DESPITE ANGUISH and anger over the Bush administration's decision to escalate its failing war in Iraq, Congress is unlikely to cut off funding. Even most opponents of the war fear that they could be blamed for not supporting the troops in the field and for a possible descent into even greater catastrophe in the face of a precipitous U.S. withdrawal from Iraq.
But nothing prevents Congress from using its power of the purse to prevent an American attack on Iran. President Bush's neoconservative advisors and pundit supporters have been beating the drums of war with Iran since 2003, when the president declared Iran to be part of an "axis of evil." Recall that a senior administration official told The Times that Iran should "take a number" in the wake of the invasion of Iraq. In his recent address to the nation on the troop surge in Iraq, Bush issued more threats to Iran. Now the president has named a Navy admiral to head the U.S. Central Command and dispatched a second aircraft carrier and minesweepers to the Persian Gulf, presumably to prevent Iran from closing the Strait of Hormuz in the event of conflict.
These developments and other administration moves could presage an air attack on Iran's nuclear facilities.
Iran is not innocent of dangerous and provocative behavior. Tehran has supported insurgent groups in Iraq, including helping to provide sophisticated explosives that have killed U.S. soldiers. And Iran's continued development of a nuclear enrichment facility is in defiance of the international community's demand to halt those actions. President Mahmoud Ahmadinejad's repulsive statements about the Holocaust and Israel add to the nervousness about Iran's future actions.
But war is not yet justified, except in the minds of those who have been lobbying for it for years. Iran is still years away from being a nuclear threat, and our experience with "preventive war" in Iraq should teach us a thing or two. Launching another such war without international approval would leave us even more politically isolated and militarily overstretched. Attacking a Middle Eastern country -- one much stronger than Iraq and with the ability to cut off oil supplies from the Strait of Hormuz -- could inflame the region, intensify Shiite militia attacks on our soldiers in Iraq and stimulate terrorist attacks on Americans and U.S. interests worldwide.
But recklessness, not prudence, has been the hallmark of this administration's foreign policy. Beyond this, the president and vice president subscribe to what some call the "unitary executive," which is a fancy way of saying they believe that Congress cannot prevent the president from doing almost anything he wants. The 1973 War Powers Act, passed in the wake of our disastrous war in Vietnam, allows the president to put U.S. troops in a combat situation under certain conditions before obtaining any congressional authorization to do so. When Bush signed the Iraq war resolution, he issued a statement challenging the constitutionality of the War Powers Act, indicating that he could take the nation to war without obeying its restrictions. Unfortunately, even if the president were to agree to the act's restrictions, he could still attack Iran and have up to 90 days before being required to get congressional authorization for the attack.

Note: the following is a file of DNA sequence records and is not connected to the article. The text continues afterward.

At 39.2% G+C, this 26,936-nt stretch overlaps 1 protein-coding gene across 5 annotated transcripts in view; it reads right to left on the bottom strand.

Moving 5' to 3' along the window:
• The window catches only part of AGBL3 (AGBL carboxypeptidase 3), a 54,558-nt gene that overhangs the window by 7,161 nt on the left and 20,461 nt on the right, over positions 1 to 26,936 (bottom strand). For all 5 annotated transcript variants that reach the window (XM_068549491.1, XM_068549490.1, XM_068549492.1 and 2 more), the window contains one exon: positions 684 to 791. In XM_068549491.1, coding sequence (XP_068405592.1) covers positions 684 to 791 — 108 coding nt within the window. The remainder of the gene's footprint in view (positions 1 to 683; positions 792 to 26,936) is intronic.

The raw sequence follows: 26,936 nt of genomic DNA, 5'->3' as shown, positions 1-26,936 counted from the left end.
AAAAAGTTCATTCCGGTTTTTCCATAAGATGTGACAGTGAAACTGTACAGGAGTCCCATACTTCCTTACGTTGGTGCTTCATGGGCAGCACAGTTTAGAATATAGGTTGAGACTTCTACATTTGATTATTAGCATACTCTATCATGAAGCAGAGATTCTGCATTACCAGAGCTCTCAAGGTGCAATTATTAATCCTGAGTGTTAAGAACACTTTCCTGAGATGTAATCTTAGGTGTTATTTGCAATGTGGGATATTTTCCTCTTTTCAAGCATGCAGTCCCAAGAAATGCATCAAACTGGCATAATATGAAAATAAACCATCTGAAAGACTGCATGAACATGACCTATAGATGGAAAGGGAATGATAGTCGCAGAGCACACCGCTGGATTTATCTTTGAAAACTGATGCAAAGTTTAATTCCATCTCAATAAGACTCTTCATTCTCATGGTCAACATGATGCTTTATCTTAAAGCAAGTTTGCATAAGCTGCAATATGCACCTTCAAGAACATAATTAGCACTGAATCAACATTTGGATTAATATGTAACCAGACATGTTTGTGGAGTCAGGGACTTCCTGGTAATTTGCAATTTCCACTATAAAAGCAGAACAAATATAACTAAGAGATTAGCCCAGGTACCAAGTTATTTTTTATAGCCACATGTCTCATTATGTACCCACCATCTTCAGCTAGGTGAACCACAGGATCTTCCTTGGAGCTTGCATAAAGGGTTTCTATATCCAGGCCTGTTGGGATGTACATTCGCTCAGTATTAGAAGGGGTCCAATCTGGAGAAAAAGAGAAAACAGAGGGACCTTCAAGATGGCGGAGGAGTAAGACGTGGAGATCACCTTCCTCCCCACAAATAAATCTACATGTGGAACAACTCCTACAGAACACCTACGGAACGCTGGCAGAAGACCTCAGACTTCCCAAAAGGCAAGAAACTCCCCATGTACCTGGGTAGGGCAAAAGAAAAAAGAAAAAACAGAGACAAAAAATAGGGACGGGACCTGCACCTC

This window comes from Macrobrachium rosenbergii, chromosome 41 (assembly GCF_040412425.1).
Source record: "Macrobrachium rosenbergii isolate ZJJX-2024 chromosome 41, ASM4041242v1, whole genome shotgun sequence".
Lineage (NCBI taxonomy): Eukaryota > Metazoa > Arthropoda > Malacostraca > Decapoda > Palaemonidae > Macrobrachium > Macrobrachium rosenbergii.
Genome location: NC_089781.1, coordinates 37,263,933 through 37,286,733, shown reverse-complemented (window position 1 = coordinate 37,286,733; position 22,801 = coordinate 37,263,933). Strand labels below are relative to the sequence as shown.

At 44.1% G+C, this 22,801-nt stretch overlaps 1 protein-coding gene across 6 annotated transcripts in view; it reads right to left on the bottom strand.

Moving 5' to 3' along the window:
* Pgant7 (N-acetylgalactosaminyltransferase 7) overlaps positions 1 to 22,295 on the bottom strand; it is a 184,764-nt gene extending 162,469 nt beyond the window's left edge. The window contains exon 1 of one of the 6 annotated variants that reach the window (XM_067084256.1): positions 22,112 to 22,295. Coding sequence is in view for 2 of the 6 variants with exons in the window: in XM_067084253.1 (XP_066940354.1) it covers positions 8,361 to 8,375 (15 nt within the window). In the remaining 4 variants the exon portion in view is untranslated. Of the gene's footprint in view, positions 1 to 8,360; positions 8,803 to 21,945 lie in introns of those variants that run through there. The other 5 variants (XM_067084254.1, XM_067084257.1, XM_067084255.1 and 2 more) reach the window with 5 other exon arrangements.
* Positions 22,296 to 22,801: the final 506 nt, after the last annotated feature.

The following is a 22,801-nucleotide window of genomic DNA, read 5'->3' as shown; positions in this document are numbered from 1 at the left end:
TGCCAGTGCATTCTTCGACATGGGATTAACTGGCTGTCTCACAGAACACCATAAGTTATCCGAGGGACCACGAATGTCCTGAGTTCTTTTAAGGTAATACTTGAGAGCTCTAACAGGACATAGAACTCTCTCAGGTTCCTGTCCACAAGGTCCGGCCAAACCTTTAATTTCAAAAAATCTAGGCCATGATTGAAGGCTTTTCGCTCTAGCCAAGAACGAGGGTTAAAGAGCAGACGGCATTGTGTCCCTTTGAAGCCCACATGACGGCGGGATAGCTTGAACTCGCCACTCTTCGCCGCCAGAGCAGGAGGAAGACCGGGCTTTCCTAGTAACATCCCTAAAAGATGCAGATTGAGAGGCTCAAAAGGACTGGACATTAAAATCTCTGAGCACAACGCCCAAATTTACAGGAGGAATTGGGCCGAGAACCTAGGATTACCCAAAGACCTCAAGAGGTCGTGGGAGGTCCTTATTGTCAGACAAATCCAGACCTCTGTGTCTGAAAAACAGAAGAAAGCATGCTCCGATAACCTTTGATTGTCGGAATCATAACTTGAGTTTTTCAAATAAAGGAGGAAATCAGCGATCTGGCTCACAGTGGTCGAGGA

What to do? Congress should not wait. It should hold hearings on Iran before the president orders a bombing attack on its nuclear facilities, or orders or supports a provocative act by the U.S. or an ally designed to get Iran to retaliate, and thus further raise war fever.
Sen. Joseph R. Biden Jr. (D-Del.), chairman of the Senate Foreign Relations Committee, has warned the administration that it had better seek congressional authorization for any attack on Iran. But we need Senate and House hearings now to put the Bush administration on notice that, in the absence of an imminent military attack or a verified terrorist attack on the United States by Iran, Congress will not support a U.S. military strike on that country. Those hearings should aim toward passage of a law preventing the expenditure of any funds for a military attack on Iran unless Congress has either declared war with that country or has otherwise authorized military action under the War Powers Act.
The law should be attached to an appropriations bill, making it difficult for the president to veto. If he simply claims that he is not bound by the restriction even if he signs it into law, and then orders an attack on Iran without congressional authorization for it, Congress should file a lawsuit and begin impeachment proceedings.
It is, of course, possible that the president's truculent language and actions toward Iran are a bluff, an attempt to rein in its irresponsible behavior.
But the administration's mendacious and incompetent course of action in taking the nation to war with Iraq gives us no reason to provide the president with the benefit of any doubt. And stiffening economic sanctions -- at a time when Iran's economy is ailing and the regime is losing popular support -- offers a better and safer prospect of exerting leverage.
Another war of choice would only pour fuel on the fires of the Middle East. And the history of this administration shows that if Congress does not constrain this president, he could well act recklessly again, in ways that would profoundly damage our national interest.